Business diary of Henry Brown, 1828-1829; publicity card for the Selfacting Feeder.
J and H Brown and Co., Woollen Manufacturers, Selkirk
Scope and Content
Administrative / Biographical History
J & H Brown & Co was founded by brothers James and Henry Brown. The business was originally based in Galashiels but in 1835 the firm built Ettrick Mill and relocated to Selkirk. Henry Brown invented the Selfacting Feeder for wool spinning and in 1851 the firm was awarded a medal at the first Great Exhibition and also showed fabric in other exhibitions in Europe, America and India. He built Galahill house in Galashiels, which he left to his nephew William Brown on his death.
James Brown died in 1852 and his sons returned to Galashiels in 1859 to found the Brown Brothers business at Buckholm Mill. Henry Brown continued with the business until his death in 1860, and his sons carried on until 1883. Henry's nephew James Brown took over, but the business failed in 1888 and the mill was auctioned in 1889. It was bought by a combine trading as the Scotch Tweed Manufacturing Society Ltd., and was in turn bought in 1901 by the Scottish Wholesale Co-Operative Society. In 1949 the spinning mill was rented to D K Colledge of Yarrow Mill and he bought it in 1960. The weaving part of the business was run by the SWCS until 1962. Yarrow Mill finally closed in 1980.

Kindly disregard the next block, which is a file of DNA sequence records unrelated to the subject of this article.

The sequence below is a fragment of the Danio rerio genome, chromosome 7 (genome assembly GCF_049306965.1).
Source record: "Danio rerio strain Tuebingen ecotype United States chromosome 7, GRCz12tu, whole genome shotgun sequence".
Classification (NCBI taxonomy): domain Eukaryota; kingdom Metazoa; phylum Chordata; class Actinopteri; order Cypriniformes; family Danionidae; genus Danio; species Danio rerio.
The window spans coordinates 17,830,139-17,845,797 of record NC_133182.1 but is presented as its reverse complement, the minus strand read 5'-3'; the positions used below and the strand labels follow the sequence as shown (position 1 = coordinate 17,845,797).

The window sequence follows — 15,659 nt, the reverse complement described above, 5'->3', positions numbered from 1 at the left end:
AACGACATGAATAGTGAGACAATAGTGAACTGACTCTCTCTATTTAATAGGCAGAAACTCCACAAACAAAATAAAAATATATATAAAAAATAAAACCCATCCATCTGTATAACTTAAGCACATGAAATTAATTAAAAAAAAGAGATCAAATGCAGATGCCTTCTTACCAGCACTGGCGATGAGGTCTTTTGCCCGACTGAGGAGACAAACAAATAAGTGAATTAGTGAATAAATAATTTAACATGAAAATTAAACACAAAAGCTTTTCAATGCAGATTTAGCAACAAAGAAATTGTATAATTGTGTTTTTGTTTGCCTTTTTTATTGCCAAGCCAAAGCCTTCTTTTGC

Chronologically by classification scheme.
Access by appointment at the Scottish Borders Campus, Heriot-Watt University, Netherdale, Galashiels.
Donated to the Scottish College of Textiles in 1967.
Other Finding Aids
A printed list is available in the search room.
Description compiled by Helen Taylor, Archivist, Heriot-Watt University Archive Records Management and Museum Service.
Conditions Governing Use
Photocopies and photographic copies can be supplied for educational use and private study purposes only, depending on the condition of the documents. Permission to publish material from the Archive must be sought in advance from the University Archivist. Responsibility for obtaining copyright clearance rests with the applicant.
Little Guide to Selkirk Mills. Scottish Borders Museum Service, 2002.